How to out-swim an Olympic champion: what makes great white sharks such speedy swimmers?

Milly Gigg

During July’s annual “Shark Week”, Olympic champion swimmer Michael Phelps went head to head with a Great White shark in a 100 meter race. Fortunately for Phelps the shark was not real, but instead a computer simulated fish created using data on the swimming speed of sharks. Despite being equipped with a wetsuit and a monofin that mimicked a shark’s powerful tail, Phelps swam the race two seconds slower than the shark. Just what exactly makes great white sharks such speedy swimmers?

Whilst Phelps can reach impressive speeds of 6 mph, great white sharks can swim up to 25 mph, potentially 35 mph in small bursts. This makes them the third fastest swimming shark in the world – beaten only by Salmon sharks and Mako sharks, which can swim up to 50mph and 60mph respectively. Explanations for this speed include warm blood temperature, enormous size and a high metabolism, as we will discover.

Firstly, great whites are thought to have a slightly warmer blood temperature than other shark species. Whilst most sharks are cold-blooded, great whites and other species of sharks belonging in the family Lamnidae, for example Mako sharks, are partially warm-blooded. They can be characterized as endotherms, meaning they are capable of generating heat internally. Their ability to do this stems from their special blood vessel alignment, specifically known as rete mirabile. This is a network of capillaries where the heat produced from muscle activity is recycled into colder blood through counter-current exchange.

More specifically, the vessels are arranged in such way that the warm blood coming from the swimming muscles is aligned to the cold blood coming from the gills, meaning heat can be easily transferred. The arteries in the rete mirabile carry oxygenated blood from the gills that have been in close contact with the outside water, decreasing the blood’s temperature. These meet a bundle of veins that are carrying heated de-oxygenated from the organs, and the heat is passed from these veins to the colder arteries. Great whites have these systems in their swimming muscles, brain and stomach, allowing them to increase the temperature of organs in these areas to around 14 degrees above the surrounding water. Therefore, they can inhabit waters that are too cold for other sharks. As blood on the way to be delivered to the swimming muscles is pre-warmed, this keeps their muscles readily powered. As we all know, a warm muscle is better than a cold one when it comes to activity, meaning sharks can swim at high speeds for long periods of time.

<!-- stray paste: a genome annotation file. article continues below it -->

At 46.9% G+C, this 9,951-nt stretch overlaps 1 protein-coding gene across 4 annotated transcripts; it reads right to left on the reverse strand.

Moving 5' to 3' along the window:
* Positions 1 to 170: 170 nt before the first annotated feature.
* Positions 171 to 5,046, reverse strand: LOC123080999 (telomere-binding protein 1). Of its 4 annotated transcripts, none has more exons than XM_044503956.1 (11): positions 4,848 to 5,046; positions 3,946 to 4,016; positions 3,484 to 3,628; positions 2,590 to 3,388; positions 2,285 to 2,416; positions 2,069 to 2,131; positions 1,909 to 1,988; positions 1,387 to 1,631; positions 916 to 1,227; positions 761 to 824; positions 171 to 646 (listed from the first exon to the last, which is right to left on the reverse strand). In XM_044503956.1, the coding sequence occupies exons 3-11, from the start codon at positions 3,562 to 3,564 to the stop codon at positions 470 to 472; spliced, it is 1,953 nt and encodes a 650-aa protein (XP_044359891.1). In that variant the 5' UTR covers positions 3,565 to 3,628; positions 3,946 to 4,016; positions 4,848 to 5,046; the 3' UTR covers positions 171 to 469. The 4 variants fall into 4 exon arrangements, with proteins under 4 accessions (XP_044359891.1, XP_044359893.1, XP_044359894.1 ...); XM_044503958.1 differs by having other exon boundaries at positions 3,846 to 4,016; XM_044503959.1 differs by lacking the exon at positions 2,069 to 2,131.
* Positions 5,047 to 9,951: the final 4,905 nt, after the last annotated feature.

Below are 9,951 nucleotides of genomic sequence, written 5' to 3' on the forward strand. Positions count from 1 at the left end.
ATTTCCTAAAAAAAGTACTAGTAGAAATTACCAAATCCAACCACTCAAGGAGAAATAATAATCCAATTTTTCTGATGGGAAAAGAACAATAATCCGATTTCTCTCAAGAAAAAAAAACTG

Another adaptation for speed held by great whites is their enormous size, which gives them great power. Great whites exhibit significant differences between genders, and the females are significantly larger than the males. On average, males weigh around 522 to 771 kg, with females being around 1950 kg. In fact, the largest individual weighed was an impressive 3,324 kg! Their gigantic size means they have extremely strong tail muscles which they use to power them through water at great speeds. Complementing their size is an extremely streamlined body. The torpedo like shape minimizes drag, whilst their pectoral and dorsal fins mean they can glide seamlessly through the water.

Finally, the great white shark has a high metabolism. Their blood has high levels of hemoglobin, meaning at any given time there is a high amount of oxygen being pumped around the shark. This allows plenty of aerobic metabolism to take place. On top of this, the ventricle of the great white – which is where oxygenated blood is pumped out of the heart to the rest of the body – is well muscled. This allows for lots of oxygenated blood to be pumped around the body at a fast rate. Together, these adaptations mean that oxygen is readily accessible at all times in a great white, allowing for plenty of aerobic respiration and thus a constant, immediate supply of energy. It is this energy that enables great whites to become such speedy swimmers.

#Biology #MillyGigg #Sharks

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